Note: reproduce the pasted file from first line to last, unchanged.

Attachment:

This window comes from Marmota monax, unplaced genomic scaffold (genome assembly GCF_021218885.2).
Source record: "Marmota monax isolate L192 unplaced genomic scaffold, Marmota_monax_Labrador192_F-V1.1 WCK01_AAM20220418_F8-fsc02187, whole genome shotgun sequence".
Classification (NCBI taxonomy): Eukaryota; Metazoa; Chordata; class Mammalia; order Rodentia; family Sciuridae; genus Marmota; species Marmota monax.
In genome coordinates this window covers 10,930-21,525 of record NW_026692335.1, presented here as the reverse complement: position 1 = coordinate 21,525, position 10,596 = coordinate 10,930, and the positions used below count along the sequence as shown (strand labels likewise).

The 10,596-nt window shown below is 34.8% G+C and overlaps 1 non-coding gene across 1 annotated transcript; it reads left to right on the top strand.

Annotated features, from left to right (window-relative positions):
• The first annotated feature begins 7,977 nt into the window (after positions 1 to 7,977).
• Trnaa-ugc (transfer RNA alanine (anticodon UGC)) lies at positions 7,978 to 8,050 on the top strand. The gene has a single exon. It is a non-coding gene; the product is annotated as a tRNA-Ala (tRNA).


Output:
This window comes from Marmota monax, unplaced genomic scaffold (genome assembly GCF_021218885.2).
Source record: "Marmota monax isolate L192 unplaced genomic scaffold, Marmota_monax_Labrador192_F-V1.1 WCK01_AAM20220418_F8-fsc02187, whole genome shotgun sequence".
Classification (NCBI taxonomy): Eukaryota; Metazoa; Chordata; class Mammalia; order Rodentia; family Sciuridae; genus Marmota; species Marmota monax.
In genome coordinates this window covers 10,930-21,525 of record NW_026692335.1, presented here as the reverse complement: position 1 = coordinate 21,525, position 10,596 = coordinate 10,930, and the positions used below count along the sequence as shown (strand labels likewise).

The 10,596-nt window shown below is 34.8% G+C and overlaps 1 non-coding gene across 1 annotated transcript; it reads left to right on the top strand.

Annotated features, from left to right (window-relative positions):
• The first annotated feature begins 7,977 nt into the window (after positions 1 to 7,977).
• Trnaa-ugc (transfer RNA alanine (anticodon UGC)) lies at positions 7,978 to 8,050 on the top strand. The gene has a single exon. It is a non-coding gene; the product is annotated as a tRNA-Ala (tRNA).